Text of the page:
133 – Little progress has been made in the postmodern era on the question of the meaning of suffering.  One might say literary studies are Victorian in their call for altruism.

 

In saying that “renouncement is the law of human life” Arnold pushes Victorian altruism to its extreme.

 

134 – Avoidance of renunciation is done via omitting Arnold’s religious work. 

 

135 – For Schopenhauer, “in the case of individual persons, knowledge can withdraw from this subjection, throw off its yoke, and, free from all aims of the will, exist purely for itself, simply as a clear mirror of the world; and this is the source of art.”

 

136 – Houghton called Arnold “the poet of Victorian loneliness.”

 

But few have noted his prose being undergirded by pessimistic withdrawal.

 

138 – Culler pushes his optimistic turn earlier.

 

139 - ApRoberts in Arnold and God is one of the few to make renouncement part of his lifelong ethical object.

 

Before looking at the philosophical side of his pessimism, he wishes to look at the personal side.

 

140 – In his 129 published poems the word pain occurs 79 times, vain and vainly 76, gloom and gloomy 63 times, etc.  Joy is 100 times.  But most often occurs in a sentence that notes its absence.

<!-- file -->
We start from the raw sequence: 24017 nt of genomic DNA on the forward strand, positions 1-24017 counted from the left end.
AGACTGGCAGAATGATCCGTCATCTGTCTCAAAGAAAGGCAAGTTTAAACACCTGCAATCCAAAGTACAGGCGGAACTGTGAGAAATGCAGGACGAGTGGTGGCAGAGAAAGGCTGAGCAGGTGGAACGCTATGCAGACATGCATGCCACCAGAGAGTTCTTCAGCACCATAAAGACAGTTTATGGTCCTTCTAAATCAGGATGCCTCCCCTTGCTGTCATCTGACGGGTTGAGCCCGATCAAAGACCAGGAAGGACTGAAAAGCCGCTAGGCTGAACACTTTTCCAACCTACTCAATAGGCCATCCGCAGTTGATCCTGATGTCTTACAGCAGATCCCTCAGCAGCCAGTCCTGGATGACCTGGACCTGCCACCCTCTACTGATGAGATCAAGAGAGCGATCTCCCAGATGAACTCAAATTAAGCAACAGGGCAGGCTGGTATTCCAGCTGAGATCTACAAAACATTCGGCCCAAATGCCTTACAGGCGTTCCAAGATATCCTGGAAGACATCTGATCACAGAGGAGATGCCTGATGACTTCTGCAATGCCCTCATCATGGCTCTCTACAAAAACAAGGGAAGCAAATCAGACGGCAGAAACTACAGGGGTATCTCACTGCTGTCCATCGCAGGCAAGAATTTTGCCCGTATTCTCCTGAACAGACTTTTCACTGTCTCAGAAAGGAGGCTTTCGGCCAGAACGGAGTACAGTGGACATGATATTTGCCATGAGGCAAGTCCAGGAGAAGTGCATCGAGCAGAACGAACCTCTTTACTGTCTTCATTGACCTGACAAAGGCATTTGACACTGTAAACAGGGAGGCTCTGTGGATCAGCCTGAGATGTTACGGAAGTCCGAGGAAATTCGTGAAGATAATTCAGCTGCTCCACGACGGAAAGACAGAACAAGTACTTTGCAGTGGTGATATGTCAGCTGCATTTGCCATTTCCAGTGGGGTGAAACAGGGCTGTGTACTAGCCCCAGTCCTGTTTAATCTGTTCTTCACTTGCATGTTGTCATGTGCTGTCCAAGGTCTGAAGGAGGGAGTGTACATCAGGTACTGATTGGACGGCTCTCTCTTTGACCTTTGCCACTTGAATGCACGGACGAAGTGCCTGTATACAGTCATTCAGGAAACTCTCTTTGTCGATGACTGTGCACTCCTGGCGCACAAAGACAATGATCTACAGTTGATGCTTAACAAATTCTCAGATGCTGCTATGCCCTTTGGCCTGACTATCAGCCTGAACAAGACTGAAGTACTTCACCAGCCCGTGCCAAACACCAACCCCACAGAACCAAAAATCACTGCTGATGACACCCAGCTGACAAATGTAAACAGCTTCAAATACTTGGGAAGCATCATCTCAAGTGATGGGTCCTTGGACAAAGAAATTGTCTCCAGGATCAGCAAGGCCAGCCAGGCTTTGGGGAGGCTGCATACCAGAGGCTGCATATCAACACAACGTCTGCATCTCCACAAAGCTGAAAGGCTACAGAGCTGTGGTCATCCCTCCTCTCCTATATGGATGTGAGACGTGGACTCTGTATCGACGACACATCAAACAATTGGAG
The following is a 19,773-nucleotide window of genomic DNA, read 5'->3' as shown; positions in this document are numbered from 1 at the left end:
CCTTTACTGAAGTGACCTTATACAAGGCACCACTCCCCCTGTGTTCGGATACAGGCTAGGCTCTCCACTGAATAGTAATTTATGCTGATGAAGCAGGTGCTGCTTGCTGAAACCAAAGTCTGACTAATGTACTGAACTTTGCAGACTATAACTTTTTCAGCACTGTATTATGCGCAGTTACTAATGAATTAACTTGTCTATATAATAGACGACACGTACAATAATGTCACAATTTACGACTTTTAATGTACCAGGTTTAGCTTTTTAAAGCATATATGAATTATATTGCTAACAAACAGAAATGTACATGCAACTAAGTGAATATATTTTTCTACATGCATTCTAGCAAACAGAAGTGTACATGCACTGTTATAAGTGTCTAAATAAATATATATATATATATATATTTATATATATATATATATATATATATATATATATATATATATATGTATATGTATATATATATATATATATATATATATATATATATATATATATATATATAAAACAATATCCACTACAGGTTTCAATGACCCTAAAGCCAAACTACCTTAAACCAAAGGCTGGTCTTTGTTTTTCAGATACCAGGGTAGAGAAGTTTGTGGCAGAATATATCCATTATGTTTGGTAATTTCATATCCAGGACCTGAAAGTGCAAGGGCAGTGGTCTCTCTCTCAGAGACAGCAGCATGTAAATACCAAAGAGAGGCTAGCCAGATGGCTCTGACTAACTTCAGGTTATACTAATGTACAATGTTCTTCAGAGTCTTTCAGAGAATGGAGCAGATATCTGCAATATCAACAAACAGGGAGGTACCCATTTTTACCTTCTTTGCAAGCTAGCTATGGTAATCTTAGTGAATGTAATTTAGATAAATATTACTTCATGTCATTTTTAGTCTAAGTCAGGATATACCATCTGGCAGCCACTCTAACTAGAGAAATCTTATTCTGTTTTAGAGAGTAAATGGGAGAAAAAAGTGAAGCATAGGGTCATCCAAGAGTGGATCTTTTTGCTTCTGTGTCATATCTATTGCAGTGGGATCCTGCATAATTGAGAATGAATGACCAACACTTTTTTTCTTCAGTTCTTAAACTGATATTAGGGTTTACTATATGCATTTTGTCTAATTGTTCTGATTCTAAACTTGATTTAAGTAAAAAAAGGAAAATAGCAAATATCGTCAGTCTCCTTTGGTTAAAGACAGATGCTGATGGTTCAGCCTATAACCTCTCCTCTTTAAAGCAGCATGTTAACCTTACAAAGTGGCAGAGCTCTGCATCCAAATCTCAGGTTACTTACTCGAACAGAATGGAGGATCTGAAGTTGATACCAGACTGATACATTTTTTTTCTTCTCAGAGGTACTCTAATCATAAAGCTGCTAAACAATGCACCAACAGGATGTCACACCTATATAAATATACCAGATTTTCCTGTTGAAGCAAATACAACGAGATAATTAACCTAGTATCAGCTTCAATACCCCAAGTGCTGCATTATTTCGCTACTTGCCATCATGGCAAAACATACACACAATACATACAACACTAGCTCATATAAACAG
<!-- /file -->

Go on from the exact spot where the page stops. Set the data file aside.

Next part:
Caufield will look at inner and outer worlds of pain.

 

In the outer, someone said melancholy comes from chaos and this also leads to fantasies of a utopian world.

 

Arnold uses the word ‘multitudinous’ a lot.  

 

141 – In his inaugural address as Oxford Professor of Poetry, he calls for “intellectual deliverance” from the “impatient irritation of mind” that all feel in the “immense, moving, confused, spectacle” of the modern age,” one that “perpetually excites our curiosity” as it “perpetually baffles our comprehension.” 

 

142 – Like Sophocles, the scholar – gypsy “saw life steadily, and saw it whole,” while the rest of us simply fluctuate and wander in these “damned times.”